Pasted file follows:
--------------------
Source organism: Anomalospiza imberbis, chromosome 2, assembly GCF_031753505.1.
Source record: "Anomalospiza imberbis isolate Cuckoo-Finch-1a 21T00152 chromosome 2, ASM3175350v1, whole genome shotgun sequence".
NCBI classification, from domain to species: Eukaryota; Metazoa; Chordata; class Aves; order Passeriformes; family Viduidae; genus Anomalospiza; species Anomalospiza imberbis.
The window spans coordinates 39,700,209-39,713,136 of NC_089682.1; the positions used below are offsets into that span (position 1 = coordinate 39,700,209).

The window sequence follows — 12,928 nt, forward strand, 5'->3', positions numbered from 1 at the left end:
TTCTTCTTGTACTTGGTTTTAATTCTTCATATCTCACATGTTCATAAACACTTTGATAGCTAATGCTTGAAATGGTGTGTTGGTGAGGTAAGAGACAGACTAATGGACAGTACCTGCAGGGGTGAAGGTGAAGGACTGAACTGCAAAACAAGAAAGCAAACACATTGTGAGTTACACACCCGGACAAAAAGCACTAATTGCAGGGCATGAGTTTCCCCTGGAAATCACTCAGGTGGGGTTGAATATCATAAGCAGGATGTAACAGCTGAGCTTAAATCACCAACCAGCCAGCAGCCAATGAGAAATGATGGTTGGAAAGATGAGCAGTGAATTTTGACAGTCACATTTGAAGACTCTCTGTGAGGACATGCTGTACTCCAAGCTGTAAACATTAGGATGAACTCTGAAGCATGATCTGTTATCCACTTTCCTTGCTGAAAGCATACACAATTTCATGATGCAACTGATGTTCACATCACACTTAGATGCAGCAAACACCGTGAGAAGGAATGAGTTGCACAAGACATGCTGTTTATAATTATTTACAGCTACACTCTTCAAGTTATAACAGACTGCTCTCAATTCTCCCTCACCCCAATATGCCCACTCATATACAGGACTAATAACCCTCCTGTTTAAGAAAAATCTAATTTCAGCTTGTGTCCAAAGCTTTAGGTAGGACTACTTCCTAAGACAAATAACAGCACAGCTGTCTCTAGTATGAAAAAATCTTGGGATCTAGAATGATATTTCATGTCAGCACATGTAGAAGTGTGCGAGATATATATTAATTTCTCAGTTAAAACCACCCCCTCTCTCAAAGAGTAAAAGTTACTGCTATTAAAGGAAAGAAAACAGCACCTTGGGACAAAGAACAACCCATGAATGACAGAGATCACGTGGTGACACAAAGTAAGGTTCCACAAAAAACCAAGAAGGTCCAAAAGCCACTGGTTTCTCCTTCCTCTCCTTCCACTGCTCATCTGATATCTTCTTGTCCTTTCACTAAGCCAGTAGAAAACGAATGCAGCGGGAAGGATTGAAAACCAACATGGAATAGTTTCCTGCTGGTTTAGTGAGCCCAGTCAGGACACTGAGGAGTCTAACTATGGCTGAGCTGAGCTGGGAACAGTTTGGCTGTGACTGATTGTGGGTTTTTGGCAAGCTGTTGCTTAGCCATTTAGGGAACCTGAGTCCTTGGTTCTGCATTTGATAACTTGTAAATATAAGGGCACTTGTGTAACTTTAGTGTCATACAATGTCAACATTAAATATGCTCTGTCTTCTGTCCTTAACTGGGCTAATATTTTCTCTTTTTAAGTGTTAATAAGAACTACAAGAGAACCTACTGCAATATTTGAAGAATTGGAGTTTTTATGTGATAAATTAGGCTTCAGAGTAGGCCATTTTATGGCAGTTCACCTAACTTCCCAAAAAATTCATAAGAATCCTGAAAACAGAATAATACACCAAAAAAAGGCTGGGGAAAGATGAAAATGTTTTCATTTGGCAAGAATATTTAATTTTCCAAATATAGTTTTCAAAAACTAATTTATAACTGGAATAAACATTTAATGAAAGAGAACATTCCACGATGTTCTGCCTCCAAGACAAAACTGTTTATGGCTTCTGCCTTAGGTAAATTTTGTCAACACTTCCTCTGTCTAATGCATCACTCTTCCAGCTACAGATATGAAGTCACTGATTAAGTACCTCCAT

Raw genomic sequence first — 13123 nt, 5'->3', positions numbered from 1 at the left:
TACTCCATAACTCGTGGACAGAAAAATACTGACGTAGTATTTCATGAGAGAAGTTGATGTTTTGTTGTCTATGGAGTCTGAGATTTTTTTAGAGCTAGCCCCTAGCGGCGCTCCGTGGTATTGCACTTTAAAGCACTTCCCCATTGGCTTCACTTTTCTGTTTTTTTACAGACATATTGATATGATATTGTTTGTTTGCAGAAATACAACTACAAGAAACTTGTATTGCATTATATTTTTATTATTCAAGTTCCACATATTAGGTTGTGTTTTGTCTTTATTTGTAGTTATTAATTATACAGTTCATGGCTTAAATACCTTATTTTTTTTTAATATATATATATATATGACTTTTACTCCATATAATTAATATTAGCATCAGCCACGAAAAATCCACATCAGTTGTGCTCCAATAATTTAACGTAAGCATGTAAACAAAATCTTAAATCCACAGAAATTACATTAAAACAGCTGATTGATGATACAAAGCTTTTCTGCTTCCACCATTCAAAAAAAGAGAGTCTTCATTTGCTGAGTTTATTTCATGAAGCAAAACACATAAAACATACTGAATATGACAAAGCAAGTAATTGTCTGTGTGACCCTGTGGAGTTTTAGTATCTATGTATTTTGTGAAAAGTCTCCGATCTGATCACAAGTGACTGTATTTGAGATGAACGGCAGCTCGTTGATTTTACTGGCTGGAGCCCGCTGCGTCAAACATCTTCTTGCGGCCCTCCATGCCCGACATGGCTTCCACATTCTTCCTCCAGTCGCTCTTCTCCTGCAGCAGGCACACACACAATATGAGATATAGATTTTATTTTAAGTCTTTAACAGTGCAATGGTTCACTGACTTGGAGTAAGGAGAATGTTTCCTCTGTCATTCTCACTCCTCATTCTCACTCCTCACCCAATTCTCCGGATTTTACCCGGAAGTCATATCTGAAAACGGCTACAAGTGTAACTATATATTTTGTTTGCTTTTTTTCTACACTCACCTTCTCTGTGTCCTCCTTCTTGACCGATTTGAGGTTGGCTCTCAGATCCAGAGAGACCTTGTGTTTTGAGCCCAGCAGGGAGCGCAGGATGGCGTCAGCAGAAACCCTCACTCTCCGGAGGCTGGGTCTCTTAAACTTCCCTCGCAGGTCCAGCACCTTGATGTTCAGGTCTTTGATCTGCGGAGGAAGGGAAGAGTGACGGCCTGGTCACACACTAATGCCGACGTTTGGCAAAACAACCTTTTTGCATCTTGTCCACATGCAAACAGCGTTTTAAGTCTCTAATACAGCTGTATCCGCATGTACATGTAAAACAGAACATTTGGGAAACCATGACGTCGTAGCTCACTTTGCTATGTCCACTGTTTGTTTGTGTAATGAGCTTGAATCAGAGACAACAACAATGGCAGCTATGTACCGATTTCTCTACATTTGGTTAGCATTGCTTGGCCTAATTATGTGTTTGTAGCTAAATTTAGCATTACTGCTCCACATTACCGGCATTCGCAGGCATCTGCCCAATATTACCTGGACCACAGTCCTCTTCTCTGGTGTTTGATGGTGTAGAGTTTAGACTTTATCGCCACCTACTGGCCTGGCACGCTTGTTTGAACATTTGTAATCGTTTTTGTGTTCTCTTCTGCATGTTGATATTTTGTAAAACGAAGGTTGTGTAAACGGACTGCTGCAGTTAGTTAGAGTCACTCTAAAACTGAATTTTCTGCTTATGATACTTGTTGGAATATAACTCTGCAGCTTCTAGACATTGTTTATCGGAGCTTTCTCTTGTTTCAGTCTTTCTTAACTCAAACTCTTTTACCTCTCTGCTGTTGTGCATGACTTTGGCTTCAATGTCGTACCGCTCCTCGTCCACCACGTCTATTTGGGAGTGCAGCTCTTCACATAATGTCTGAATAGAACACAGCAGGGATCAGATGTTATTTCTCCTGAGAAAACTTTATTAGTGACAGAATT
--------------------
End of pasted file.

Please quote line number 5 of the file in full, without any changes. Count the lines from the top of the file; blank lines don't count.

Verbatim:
The window sequence follows — 12,928 nt, forward strand, 5'->3', positions numbered from 1 at the left end: